The Orlando Magic looked like they were on their way to a run of the mill win. They'd held the Charlotte Bobcats to 38% shooting through three quarters, Gerald Wallace had 0 points, and they had a ten point lead going into the fourth quarter. But then the Cats went on a run that wouldn't end, forcing the game to overtime.
In the extra frame, the Magic started by scoring 11 unanswered points, and the Cats couldn't recover. The game ended in the Magic's favor, 106-95, but if ever there was a moral victory, this would be it. Instead of meekly rolling over when the game wasn't going their way through three whole quarters, the Bobcats stuck with their game until things starting falling their way. It's a loss, but we might take solace in the Cats' effort.
Highlights and lowlights after the jump.BAD
-- Wallace didn't score until a pair of free throws in the fourth quarter. A few minutes later, he hit a clutch three. But throughout the game, he was looking to pass first, even before putting the ball on the floor. Whatever the exact cause, he simply wasn't himself on the offensive end of the floor, shooting 2-11. Gerald still got 10 rebounds and I didn't see much of a downtick in his defense, but something's going on, and his ankle injury is the first thing to come to mind.
-- The Cats just couldn't shoot for most of the game. The final total doesn't look totally out of line with what they might be expected to do against a solid defensive team like the Magic, but they were stifled pretty handily until the fourth quarter was well underway. Major culprits were Stephen Jackson and Ronald Murray, who shot 6-18, and 1-6, respectively.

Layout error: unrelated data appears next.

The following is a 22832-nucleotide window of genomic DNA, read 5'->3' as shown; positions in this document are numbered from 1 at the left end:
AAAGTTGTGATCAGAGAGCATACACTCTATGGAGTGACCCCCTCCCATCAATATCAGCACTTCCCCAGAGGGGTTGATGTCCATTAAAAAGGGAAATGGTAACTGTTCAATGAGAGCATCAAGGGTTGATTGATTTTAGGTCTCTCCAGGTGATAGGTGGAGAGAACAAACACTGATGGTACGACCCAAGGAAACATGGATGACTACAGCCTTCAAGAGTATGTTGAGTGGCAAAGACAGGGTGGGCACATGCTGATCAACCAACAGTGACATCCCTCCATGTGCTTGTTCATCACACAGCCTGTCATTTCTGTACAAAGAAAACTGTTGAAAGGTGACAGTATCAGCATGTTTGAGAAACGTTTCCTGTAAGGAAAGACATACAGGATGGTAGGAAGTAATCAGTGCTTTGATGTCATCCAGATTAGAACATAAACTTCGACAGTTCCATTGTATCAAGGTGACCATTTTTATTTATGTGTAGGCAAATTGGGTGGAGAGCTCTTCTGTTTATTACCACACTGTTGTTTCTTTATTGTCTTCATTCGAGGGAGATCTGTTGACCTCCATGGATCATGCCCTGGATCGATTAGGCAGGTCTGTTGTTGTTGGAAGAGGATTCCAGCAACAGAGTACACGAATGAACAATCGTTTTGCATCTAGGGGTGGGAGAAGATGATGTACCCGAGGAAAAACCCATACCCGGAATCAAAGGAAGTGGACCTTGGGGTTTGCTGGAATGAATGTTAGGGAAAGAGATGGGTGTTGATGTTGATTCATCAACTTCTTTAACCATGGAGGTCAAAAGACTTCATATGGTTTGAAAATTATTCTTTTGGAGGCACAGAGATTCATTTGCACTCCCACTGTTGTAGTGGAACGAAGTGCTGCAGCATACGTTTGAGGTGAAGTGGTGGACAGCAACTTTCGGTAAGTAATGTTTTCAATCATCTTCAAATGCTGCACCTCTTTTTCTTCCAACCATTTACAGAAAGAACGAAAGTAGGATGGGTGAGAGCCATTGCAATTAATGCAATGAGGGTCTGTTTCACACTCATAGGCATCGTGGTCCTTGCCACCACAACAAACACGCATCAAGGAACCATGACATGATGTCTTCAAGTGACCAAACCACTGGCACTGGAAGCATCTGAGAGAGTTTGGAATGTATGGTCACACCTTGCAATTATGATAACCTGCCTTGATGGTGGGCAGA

-- D.J. Augustin made the most of his opportunity. With Felton hobbled and Larry Brown probably wanting to limit his minutes, Augustin hit shot after shot, finishing with 22 points on 14 attempts, including a game-tying three with under a minute to go in the game. Yes, he had the same issues he's always had on defense early in his run, but when he's playing up to his full abilities on offense, he more than makes up for those defensive deficiencies.
-- Just like the rest of the team, Raymond Felton was hit or miss, mostly miss, through the first three quarters. Then, he sat and rested for much of the fourth quarter. It looked like his ankle injury was going to sink his night. But when he did come in for crunch time, he hit a huge three with under thirty seconds. And on the Cats' final offensive play of regulation, he drove the lane and -- I know you're going to have a hard time believing this -- did NOT try to lay it in himself amongst the trees. Instead, he found Stephen Jackson drifting under the hoop, and he dropped it in the hoop to send the game to overtime. I don't like the notion of the microcosm, or the emblematic moment, but screw it: that play was emblematic of the improvement Felton has made all season.
-- Dwight Howard can be shut down on offense. We saw Emeka Okafor do it last season. Tonight, he wasn't shut down, but given the players on our roster, holding him to 10 points and 20 rebounds, while still thoroughly dominant, was a positive result. That is to say: if Dwight's major contribution is on the boards and defense (7 blocks), and not in the points column, I'll take it. Good job by Nazr Mohammed and DeSagana Diop -- especially Diop, who was entrusted to do battle with Howard during crunch time.
-- Doth mine eyes deceive me? The Bobcats only turned it over 12 times. That's better than their season average (16).
-- Big props to the Cats for their rebounding. Wallace had 10. Diaw had 10. Mohammed had 9. Jackson and Felton each chipped in with 5.